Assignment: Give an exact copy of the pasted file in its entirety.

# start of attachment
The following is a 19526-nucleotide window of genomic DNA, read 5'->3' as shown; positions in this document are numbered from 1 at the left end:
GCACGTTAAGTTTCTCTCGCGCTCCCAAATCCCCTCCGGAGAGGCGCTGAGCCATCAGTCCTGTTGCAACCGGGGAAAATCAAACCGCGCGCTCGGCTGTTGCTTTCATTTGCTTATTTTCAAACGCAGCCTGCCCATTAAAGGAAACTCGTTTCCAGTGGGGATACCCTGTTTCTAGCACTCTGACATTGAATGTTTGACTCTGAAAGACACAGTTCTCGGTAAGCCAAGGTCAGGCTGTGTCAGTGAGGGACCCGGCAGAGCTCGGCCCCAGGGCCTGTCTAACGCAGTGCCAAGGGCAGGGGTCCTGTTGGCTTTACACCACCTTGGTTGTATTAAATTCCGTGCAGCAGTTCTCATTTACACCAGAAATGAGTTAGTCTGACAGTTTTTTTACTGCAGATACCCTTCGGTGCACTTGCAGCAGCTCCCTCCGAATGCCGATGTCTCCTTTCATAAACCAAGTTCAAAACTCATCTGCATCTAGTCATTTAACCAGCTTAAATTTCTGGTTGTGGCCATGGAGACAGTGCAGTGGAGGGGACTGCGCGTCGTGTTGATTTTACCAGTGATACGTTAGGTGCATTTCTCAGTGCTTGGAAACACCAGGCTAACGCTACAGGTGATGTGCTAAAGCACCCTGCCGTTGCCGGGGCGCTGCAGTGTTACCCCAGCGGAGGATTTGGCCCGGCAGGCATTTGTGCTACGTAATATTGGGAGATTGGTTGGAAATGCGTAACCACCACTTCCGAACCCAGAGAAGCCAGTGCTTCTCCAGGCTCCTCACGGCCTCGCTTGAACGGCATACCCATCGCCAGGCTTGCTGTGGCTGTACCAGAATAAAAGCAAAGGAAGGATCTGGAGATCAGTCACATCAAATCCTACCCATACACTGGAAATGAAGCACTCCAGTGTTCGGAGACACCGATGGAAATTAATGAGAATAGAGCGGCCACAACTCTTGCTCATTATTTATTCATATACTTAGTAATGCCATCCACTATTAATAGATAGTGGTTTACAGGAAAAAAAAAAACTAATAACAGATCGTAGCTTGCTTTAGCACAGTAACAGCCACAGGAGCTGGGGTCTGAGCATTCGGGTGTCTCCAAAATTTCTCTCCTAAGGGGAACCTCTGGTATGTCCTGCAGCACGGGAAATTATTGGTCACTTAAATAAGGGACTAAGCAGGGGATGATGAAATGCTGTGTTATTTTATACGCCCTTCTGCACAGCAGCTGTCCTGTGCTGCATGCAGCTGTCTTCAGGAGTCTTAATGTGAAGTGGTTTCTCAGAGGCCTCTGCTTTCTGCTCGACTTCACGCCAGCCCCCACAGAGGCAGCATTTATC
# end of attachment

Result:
The following is a 19526-nucleotide window of genomic DNA, read 5'->3' as shown; positions in this document are numbered from 1 at the left end:
GCACGTTAAGTTTCTCTCGCGCTCCCAAATCCCCTCCGGAGAGGCGCTGAGCCATCAGTCCTGTTGCAACCGGGGAAAATCAAACCGCGCGCTCGGCTGTTGCTTTCATTTGCTTATTTTCAAACGCAGCCTGCCCATTAAAGGAAACTCGTTTCCAGTGGGGATACCCTGTTTCTAGCACTCTGACATTGAATGTTTGACTCTGAAAGACACAGTTCTCGGTAAGCCAAGGTCAGGCTGTGTCAGTGAGGGACCCGGCAGAGCTCGGCCCCAGGGCCTGTCTAACGCAGTGCCAAGGGCAGGGGTCCTGTTGGCTTTACACCACCTTGGTTGTATTAAATTCCGTGCAGCAGTTCTCATTTACACCAGAAATGAGTTAGTCTGACAGTTTTTTTACTGCAGATACCCTTCGGTGCACTTGCAGCAGCTCCCTCCGAATGCCGATGTCTCCTTTCATAAACCAAGTTCAAAACTCATCTGCATCTAGTCATTTAACCAGCTTAAATTTCTGGTTGTGGCCATGGAGACAGTGCAGTGGAGGGGACTGCGCGTCGTGTTGATTTTACCAGTGATACGTTAGGTGCATTTCTCAGTGCTTGGAAACACCAGGCTAACGCTACAGGTGATGTGCTAAAGCACCCTGCCGTTGCCGGGGCGCTGCAGTGTTACCCCAGCGGAGGATTTGGCCCGGCAGGCATTTGTGCTACGTAATATTGGGAGATTGGTTGGAAATGCGTAACCACCACTTCCGAACCCAGAGAAGCCAGTGCTTCTCCAGGCTCCTCACGGCCTCGCTTGAACGGCATACCCATCGCCAGGCTTGCTGTGGCTGTACCAGAATAAAAGCAAAGGAAGGATCTGGAGATCAGTCACATCAAATCCTACCCATACACTGGAAATGAAGCACTCCAGTGTTCGGAGACACCGATGGAAATTAATGAGAATAGAGCGGCCACAACTCTTGCTCATTATTTATTCATATACTTAGTAATGCCATCCACTATTAATAGATAGTGGTTTACAGGAAAAAAAAAAACTAATAACAGATCGTAGCTTGCTTTAGCACAGTAACAGCCACAGGAGCTGGGGTCTGAGCATTCGGGTGTCTCCAAAATTTCTCTCCTAAGGGGAACCTCTGGTATGTCCTGCAGCACGGGAAATTATTGGTCACTTAAATAAGGGACTAAGCAGGGGATGATGAAATGCTGTGTTATTTTATACGCCCTTCTGCACAGCAGCTGTCCTGTGCTGCATGCAGCTGTCTTCAGGAGTCTTAATGTGAAGTGGTTTCTCAGAGGCCTCTGCTTTCTGCTCGACTTCACGCCAGCCCCCACAGAGGCAGCATTTATC